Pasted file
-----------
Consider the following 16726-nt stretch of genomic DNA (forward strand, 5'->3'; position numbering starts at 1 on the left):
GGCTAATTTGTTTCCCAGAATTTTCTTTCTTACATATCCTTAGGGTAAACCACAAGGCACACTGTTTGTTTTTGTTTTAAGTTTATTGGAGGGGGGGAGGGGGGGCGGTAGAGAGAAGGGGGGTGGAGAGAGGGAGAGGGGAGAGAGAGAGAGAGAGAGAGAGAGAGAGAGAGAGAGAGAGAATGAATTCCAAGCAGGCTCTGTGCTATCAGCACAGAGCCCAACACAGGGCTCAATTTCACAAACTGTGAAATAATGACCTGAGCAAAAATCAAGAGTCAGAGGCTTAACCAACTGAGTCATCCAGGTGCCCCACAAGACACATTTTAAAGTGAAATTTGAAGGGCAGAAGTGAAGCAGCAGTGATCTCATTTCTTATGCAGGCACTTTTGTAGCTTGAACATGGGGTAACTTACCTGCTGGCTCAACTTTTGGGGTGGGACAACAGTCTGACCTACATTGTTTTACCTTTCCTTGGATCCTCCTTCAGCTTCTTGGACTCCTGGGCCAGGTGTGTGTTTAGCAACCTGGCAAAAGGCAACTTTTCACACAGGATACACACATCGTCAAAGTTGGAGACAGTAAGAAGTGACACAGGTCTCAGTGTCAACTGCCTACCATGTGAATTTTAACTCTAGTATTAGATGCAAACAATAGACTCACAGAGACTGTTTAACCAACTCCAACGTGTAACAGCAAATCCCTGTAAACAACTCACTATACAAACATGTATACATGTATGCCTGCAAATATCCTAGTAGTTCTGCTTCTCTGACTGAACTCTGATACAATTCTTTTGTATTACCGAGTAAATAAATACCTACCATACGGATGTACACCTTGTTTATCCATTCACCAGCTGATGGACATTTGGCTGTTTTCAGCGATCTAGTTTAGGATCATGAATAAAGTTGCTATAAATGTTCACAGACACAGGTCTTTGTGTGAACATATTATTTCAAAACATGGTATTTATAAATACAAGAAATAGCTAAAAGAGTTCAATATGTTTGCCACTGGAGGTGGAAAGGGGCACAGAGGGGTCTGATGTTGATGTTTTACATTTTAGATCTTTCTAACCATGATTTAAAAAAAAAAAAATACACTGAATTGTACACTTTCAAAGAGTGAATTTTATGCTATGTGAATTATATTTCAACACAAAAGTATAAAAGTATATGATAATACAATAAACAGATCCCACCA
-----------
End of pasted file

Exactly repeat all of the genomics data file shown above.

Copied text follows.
Consider the following 16726-nt stretch of genomic DNA (forward strand, 5'->3'; position numbering starts at 1 on the left):
GGCTAATTTGTTTCCCAGAATTTTCTTTCTTACATATCCTTAGGGTAAACCACAAGGCACACTGTTTGTTTTTGTTTTAAGTTTATTGGAGGGGGGGAGGGGGGGCGGTAGAGAGAAGGGGGGTGGAGAGAGGGAGAGGGGAGAGAGAGAGAGAGAGAGAGAGAGAGAGAGAGAGAGAGAGAATGAATTCCAAGCAGGCTCTGTGCTATCAGCACAGAGCCCAACACAGGGCTCAATTTCACAAACTGTGAAATAATGACCTGAGCAAAAATCAAGAGTCAGAGGCTTAACCAACTGAGTCATCCAGGTGCCCCACAAGACACATTTTAAAGTGAAATTTGAAGGGCAGAAGTGAAGCAGCAGTGATCTCATTTCTTATGCAGGCACTTTTGTAGCTTGAACATGGGGTAACTTACCTGCTGGCTCAACTTTTGGGGTGGGACAACAGTCTGACCTACATTGTTTTACCTTTCCTTGGATCCTCCTTCAGCTTCTTGGACTCCTGGGCCAGGTGTGTGTTTAGCAACCTGGCAAAAGGCAACTTTTCACACAGGATACACACATCGTCAAAGTTGGAGACAGTAAGAAGTGACACAGGTCTCAGTGTCAACTGCCTACCATGTGAATTTTAACTCTAGTATTAGATGCAAACAATAGACTCACAGAGACTGTTTAACCAACTCCAACGTGTAACAGCAAATCCCTGTAAACAACTCACTATACAAACATGTATACATGTATGCCTGCAAATATCCTAGTAGTTCTGCTTCTCTGACTGAACTCTGATACAATTCTTTTGTATTACCGAGTAAATAAATACCTACCATACGGATGTACACCTTGTTTATCCATTCACCAGCTGATGGACATTTGGCTGTTTTCAGCGATCTAGTTTAGGATCATGAATAAAGTTGCTATAAATGTTCACAGACACAGGTCTTTGTGTGAACATATTATTTCAAAACATGGTATTTATAAATACAAGAAATAGCTAAAAGAGTTCAATATGTTTGCCACTGGAGGTGGAAAGGGGCACAGAGGGGTCTGATGTTGATGTTTTACATTTTAGATCTTTCTAACCATGATTTAAAAAAAAAAAAATACACTGAATTGTACACTTTCAAAGAGTGAATTTTATGCTATGTGAATTATATTTCAACACAAAAGTATAAAAGTATATGATAATACAATAAACAGATCCCACCA